As the debate over the release of the risk assessment heated up earlier this year, EPA was also forced to defend its decision to delay the effective date of a Final Rule implementing the Formaldehyde Emission Standards for Composite Wood Products Act of 2010 (Formaldehyde Final Rule), which amended the Toxic Substances Control Act (TSCA) to add TSCA Title VI. The Formaldehyde Final Rule sets forth emissions limits for formaldehyde in composite wood products (which are often used in furniture, flooring and construction) and imposes a number of testing and record-keeping requirements on companies in the supply chain. Although the Formaldehyde Final Rule was originally scheduled to take effect in December 2017, EPA announced a year-long delay in September 2017 in order to allow companies more time to prepare for compliance.

Consumer groups objected to EPA's decision, citing alleged immediate threats to public health from exposure to formaldehyde. After filing suit against EPA in California federal court, they reached an agreement with EPA that the agency would begin enforcement of the Formaldehyde Final Rule as of June 1, 2018—more than six months earlier than companies had planned. The new June 1 compliance date posed serious compliance challenges and came at great cost to furniture manufacturers, distributors and retailers, who were forced to act quickly to design and implement procedures that were not expected to be required until months later.

For companies in the retail industry, the controversy over formaldehyde has led to greater public scrutiny of the chemical and its alleged health effects, which often translates into increased litigation risk. Plaintiff's lawyers searching for the "next wave" of toxic tort and product liability litigation may look to get out ahead of EPA's formaldehyde risk assessment, filing lawsuits early and banking on the report's anticipated conclusions regarding leukemia. For their part, consumer groups may also put pressure on companies by conducting their own independent studies of popular consumer products and publicizing results that show traces of formaldehyde in those products in an effort to garner public support for new regulations.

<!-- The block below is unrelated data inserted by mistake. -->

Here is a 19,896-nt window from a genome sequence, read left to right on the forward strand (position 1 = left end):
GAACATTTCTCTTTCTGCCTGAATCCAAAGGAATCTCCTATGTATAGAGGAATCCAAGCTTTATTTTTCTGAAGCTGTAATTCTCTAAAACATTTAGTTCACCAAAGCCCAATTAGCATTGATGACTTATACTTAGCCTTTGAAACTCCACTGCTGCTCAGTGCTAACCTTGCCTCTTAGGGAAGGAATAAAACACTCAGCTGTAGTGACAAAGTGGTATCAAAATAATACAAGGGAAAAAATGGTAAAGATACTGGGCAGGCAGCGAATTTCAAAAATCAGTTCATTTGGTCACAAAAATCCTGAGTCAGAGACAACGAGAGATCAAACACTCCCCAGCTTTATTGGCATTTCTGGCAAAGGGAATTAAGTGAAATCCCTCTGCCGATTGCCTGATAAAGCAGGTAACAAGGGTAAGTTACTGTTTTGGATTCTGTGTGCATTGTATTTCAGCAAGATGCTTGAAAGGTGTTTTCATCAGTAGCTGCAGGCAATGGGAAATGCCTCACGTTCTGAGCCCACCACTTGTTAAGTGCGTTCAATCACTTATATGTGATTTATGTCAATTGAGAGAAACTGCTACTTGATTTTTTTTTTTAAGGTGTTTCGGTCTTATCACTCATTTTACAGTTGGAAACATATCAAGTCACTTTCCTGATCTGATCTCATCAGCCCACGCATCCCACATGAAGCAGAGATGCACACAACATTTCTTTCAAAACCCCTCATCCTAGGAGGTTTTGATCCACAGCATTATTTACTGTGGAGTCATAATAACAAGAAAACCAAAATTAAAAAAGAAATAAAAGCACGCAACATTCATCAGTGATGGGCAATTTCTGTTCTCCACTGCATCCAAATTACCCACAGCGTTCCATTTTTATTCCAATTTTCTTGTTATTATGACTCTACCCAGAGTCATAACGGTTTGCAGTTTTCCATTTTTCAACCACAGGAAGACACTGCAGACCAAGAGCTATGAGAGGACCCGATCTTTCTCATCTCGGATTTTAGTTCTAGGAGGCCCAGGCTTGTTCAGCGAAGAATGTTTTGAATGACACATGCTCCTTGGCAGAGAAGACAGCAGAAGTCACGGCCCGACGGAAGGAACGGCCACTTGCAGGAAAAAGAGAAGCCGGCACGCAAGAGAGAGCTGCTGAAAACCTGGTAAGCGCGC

The fallout from the formaldehyde controversy is also likely to affect EPA's review and regulation of chemicals in the future. Although TSCA was amended in 2016 by the Frank R. Lautenberg Chemical Safety for the 21st Century Act (Lautenberg Act) to give EPA new powers to review and regulate chemicals at the federal level, EPA does not always act with the expediency or methodology consumer advocacy groups may want. EPA is currently in the process of evaluating 10 "high priority" chemicals as mandated by the Lautenberg Act, and is already facing criticism from consumer groups who do not feel that EPA's framework for those analyses is comprehensive enough. And just as with the formaldehyde risk assessment, it is unlikely that industry groups will universally approve of the conclusions EPA reaches in connection with these new risk evaluations or the methodology it uses.

As EPA's new evaluations progress and are released, we expect to see challenges from both consumer groups and industry groups similar to those launched over formaldehyde. The uncertainty those challenges will create will pose compliance difficulties for even the most proactive companies while regulations are tied up in litigation with unpredictable outcomes. Likewise, the heightened public interest in chemical evaluations means that companies may find themselves facing lawsuits and defending their products in the court of public opinion—even if EPA concludes that certain chemicals pose no significant health risk to consumers.